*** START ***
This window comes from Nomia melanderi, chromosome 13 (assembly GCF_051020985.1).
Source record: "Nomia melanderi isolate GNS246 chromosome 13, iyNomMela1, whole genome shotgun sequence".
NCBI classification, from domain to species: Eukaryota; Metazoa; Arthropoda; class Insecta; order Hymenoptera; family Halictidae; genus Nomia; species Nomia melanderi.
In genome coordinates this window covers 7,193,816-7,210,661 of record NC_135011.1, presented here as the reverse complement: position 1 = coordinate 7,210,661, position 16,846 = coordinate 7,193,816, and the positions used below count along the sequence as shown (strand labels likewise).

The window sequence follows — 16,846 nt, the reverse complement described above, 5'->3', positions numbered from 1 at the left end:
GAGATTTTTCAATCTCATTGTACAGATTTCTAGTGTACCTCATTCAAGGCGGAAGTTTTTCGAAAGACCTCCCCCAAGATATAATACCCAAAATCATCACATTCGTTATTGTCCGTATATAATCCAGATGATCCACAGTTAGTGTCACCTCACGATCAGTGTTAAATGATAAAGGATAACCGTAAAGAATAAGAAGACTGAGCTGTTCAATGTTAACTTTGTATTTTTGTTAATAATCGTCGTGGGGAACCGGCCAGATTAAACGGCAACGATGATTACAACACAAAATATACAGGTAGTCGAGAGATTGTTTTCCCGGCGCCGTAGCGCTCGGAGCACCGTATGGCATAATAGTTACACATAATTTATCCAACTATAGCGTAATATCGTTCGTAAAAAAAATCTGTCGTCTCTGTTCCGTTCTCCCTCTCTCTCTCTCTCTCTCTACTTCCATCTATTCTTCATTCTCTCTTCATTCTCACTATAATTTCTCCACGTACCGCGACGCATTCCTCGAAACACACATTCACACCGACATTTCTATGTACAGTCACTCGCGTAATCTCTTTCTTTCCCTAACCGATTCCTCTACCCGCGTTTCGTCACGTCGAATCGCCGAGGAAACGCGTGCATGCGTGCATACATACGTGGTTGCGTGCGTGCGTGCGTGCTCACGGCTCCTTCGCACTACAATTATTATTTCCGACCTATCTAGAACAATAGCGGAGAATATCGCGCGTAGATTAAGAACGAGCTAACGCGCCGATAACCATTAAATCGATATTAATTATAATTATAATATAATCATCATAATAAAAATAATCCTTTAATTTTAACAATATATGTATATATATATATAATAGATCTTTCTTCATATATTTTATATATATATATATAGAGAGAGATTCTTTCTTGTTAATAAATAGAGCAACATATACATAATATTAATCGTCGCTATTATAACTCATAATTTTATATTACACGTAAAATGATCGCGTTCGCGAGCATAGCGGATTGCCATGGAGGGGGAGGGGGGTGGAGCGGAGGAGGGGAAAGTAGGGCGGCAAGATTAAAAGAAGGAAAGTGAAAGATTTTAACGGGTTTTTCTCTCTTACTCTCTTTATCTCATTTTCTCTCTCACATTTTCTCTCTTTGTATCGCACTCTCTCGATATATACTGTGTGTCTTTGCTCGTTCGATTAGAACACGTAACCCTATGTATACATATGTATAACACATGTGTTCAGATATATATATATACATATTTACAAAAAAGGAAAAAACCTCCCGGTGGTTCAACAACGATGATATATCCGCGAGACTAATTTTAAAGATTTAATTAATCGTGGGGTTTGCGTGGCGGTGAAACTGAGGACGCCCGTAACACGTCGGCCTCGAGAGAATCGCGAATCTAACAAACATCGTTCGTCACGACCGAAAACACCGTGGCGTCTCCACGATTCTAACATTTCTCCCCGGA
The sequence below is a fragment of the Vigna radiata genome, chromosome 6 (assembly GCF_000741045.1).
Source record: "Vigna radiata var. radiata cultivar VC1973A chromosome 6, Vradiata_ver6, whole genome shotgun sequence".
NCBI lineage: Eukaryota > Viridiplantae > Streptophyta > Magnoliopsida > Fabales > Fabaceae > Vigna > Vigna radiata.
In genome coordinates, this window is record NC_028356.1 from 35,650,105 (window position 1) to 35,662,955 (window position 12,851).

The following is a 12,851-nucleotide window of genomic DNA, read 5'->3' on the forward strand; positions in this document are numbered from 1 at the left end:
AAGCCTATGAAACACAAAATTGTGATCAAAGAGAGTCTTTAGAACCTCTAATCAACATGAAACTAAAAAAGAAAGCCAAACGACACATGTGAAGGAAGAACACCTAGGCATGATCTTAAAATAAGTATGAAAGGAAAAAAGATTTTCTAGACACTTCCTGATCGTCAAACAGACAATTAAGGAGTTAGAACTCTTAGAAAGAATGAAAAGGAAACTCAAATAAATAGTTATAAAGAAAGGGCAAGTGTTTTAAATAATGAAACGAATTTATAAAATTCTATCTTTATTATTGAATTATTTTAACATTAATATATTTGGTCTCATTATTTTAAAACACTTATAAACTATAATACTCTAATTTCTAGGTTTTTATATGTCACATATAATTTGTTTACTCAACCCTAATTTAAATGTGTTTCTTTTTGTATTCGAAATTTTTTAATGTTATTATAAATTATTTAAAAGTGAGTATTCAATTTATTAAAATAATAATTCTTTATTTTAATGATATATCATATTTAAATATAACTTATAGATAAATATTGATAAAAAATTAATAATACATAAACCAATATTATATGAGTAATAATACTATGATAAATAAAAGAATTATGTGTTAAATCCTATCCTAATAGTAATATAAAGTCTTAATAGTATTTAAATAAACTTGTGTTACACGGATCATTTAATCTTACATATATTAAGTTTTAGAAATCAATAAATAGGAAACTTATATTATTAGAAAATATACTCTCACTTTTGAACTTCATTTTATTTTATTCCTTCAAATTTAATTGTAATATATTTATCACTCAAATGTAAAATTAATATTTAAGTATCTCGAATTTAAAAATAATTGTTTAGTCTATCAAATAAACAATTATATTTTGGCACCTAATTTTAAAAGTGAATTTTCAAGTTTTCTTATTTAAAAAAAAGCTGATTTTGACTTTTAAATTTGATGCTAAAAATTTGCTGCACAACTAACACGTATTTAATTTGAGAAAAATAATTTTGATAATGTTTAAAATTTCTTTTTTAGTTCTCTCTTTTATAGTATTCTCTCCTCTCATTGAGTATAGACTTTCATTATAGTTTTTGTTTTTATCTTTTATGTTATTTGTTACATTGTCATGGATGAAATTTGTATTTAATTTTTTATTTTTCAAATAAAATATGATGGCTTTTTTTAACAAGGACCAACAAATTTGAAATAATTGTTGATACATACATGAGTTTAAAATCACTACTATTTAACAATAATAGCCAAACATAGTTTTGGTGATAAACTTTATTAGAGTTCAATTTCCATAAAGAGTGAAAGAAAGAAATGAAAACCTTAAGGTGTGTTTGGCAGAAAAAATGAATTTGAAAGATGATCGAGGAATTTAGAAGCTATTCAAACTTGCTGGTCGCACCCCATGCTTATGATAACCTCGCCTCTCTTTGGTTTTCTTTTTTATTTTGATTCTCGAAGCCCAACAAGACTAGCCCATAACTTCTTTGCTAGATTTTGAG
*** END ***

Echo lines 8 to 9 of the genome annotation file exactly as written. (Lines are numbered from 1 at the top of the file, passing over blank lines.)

Source record: "Vigna radiata var. radiata cultivar VC1973A chromosome 6, Vradiata_ver6, whole genome shotgun sequence".
NCBI lineage: Eukaryota > Viridiplantae > Streptophyta > Magnoliopsida > Fabales > Fabaceae > Vigna > Vigna radiata.